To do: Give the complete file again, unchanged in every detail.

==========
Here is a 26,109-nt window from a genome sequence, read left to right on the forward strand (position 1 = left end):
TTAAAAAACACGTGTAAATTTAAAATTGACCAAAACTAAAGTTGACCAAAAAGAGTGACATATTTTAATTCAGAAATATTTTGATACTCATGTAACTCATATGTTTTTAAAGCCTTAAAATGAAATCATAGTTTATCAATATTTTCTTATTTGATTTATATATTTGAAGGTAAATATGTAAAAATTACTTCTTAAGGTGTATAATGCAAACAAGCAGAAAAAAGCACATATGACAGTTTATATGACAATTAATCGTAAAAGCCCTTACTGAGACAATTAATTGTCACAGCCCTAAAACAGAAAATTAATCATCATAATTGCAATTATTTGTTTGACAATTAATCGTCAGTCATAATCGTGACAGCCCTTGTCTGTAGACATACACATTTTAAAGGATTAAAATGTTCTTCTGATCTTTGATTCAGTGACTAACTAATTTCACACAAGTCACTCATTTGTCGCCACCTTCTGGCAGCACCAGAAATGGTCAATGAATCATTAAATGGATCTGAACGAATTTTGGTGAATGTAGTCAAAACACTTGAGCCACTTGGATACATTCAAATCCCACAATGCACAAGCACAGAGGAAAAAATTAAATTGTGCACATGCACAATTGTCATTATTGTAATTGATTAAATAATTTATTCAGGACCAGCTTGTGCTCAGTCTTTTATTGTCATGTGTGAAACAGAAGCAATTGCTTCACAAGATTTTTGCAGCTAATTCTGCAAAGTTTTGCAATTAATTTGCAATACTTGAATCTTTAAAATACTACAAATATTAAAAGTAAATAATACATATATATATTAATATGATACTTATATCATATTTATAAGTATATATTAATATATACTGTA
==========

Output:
Here is a 26,109-nt window from a genome sequence, read left to right on the forward strand (position 1 = left end):
TTAAAAAACACGTGTAAATTTAAAATTGACCAAAACTAAAGTTGACCAAAAAGAGTGACATATTTTAATTCAGAAATATTTTGATACTCATGTAACTCATATGTTTTTAAAGCCTTAAAATGAAATCATAGTTTATCAATATTTTCTTATTTGATTTATATATTTGAAGGTAAATATGTAAAAATTACTTCTTAAGGTGTATAATGCAAACAAGCAGAAAAAAGCACATATGACAGTTTATATGACAATTAATCGTAAAAGCCCTTACTGAGACAATTAATTGTCACAGCCCTAAAACAGAAAATTAATCATCATAATTGCAATTATTTGTTTGACAATTAATCGTCAGTCATAATCGTGACAGCCCTTGTCTGTAGACATACACATTTTAAAGGATTAAAATGTTCTTCTGATCTTTGATTCAGTGACTAACTAATTTCACACAAGTCACTCATTTGTCGCCACCTTCTGGCAGCACCAGAAATGGTCAATGAATCATTAAATGGATCTGAACGAATTTTGGTGAATGTAGTCAAAACACTTGAGCCACTTGGATACATTCAAATCCCACAATGCACAAGCACAGAGGAAAAAATTAAATTGTGCACATGCACAATTGTCATTATTGTAATTGATTAAATAATTTATTCAGGACCAGCTTGTGCTCAGTCTTTTATTGTCATGTGTGAAACAGAAGCAATTGCTTCACAAGATTTTTGCAGCTAATTCTGCAAAGTTTTGCAATTAATTTGCAATACTTGAATCTTTAAAATACTACAAATATTAAAAGTAAATAATACATATATATATTAATATGATACTTATATCATATTTATAAGTATATATTAATATATACTGTA